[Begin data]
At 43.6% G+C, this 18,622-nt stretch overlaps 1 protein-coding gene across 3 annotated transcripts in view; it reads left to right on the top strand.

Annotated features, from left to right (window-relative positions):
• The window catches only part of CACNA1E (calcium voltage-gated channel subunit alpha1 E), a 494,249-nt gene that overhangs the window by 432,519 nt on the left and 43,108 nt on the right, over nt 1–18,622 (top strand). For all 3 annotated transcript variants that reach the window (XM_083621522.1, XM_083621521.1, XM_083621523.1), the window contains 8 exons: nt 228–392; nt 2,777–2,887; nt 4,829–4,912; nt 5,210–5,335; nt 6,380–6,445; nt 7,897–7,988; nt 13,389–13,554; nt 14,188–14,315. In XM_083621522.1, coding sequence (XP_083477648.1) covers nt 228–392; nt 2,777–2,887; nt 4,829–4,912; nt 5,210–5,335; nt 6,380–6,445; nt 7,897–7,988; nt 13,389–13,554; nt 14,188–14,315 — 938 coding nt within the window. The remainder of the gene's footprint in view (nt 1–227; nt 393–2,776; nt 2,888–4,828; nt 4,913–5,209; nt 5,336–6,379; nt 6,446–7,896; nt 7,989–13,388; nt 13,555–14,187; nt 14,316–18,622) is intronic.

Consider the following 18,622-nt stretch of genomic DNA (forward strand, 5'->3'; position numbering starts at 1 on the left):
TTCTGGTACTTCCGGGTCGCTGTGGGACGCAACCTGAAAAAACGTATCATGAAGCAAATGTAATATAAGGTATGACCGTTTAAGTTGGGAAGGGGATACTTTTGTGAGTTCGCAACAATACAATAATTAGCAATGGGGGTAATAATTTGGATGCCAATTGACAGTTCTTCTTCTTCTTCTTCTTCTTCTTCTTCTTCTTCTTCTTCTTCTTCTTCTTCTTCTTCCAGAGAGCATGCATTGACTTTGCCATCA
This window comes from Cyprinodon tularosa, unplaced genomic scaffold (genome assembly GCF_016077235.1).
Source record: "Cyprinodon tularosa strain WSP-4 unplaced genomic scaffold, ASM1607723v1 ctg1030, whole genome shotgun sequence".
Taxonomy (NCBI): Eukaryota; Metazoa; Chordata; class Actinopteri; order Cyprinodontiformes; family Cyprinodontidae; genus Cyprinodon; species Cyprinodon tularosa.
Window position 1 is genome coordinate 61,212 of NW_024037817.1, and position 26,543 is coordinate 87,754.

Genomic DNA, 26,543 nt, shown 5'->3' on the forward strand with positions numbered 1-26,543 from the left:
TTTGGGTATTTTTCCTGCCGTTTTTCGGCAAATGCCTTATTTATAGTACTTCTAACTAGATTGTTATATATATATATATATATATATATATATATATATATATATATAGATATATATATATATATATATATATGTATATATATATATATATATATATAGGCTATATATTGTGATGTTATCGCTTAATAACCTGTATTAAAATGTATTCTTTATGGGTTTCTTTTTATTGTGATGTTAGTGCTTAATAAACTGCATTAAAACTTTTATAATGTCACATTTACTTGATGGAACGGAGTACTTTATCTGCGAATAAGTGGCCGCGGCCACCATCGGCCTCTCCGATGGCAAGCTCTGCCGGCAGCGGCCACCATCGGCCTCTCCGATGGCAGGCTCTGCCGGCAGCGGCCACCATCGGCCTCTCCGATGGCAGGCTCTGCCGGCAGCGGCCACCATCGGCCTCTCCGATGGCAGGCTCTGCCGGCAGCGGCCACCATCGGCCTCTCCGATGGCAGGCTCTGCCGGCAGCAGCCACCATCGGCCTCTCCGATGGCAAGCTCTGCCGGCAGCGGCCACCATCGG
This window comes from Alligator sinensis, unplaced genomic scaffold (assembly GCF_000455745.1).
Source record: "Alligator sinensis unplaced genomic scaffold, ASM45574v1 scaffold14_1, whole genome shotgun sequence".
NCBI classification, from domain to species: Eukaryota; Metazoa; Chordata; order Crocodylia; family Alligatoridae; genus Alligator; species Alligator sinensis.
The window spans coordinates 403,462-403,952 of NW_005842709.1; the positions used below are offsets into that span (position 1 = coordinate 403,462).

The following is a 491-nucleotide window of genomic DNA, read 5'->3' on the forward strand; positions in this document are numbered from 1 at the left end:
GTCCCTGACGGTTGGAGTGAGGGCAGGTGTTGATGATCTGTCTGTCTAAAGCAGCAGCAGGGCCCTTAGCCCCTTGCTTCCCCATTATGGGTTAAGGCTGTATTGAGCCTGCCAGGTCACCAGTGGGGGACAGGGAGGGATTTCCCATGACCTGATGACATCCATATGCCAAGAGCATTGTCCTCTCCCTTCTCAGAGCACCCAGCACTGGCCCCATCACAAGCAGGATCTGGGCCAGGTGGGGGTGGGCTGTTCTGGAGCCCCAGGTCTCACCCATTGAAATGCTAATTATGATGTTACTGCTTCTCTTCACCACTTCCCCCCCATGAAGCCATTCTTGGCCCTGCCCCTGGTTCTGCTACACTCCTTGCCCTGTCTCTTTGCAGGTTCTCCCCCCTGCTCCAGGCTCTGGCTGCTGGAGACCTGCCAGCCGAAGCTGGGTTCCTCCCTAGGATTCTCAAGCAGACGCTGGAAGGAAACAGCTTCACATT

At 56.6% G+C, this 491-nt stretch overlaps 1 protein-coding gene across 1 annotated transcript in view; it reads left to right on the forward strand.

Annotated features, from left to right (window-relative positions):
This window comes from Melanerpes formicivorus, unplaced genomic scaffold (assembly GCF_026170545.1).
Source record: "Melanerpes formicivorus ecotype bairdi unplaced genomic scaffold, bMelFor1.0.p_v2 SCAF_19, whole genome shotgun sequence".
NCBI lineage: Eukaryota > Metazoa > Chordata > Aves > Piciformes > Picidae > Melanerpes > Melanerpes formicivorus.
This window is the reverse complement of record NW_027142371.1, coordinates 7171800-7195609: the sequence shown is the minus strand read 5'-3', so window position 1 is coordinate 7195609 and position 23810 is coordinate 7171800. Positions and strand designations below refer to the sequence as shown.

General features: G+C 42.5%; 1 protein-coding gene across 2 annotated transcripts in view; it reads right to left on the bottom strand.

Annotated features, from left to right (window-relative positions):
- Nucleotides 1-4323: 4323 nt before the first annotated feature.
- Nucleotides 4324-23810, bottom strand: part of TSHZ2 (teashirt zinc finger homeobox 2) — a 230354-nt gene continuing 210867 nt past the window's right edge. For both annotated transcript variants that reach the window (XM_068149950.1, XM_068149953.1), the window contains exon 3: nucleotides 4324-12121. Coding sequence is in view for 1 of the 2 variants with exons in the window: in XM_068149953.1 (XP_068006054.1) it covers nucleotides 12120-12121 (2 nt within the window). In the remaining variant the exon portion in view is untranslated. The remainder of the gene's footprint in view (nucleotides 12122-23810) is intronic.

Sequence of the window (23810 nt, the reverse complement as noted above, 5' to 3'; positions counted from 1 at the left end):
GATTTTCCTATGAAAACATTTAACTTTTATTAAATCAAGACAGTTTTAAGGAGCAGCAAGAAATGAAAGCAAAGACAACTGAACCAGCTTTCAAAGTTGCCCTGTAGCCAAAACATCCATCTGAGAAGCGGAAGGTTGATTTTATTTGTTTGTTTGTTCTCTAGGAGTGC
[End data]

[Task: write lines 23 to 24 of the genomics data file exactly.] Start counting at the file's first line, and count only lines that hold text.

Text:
This window is the reverse complement of record NW_027142371.1, coordinates 7171800-7195609: the sequence shown is the minus strand read 5'-3', so window position 1 is coordinate 7195609 and position 23810 is coordinate 7171800. Positions and strand designations below refer to the sequence as shown.

General features: G+C 42.5%; 1 protein-coding gene across 2 annotated transcripts in view; it reads right to left on the bottom strand.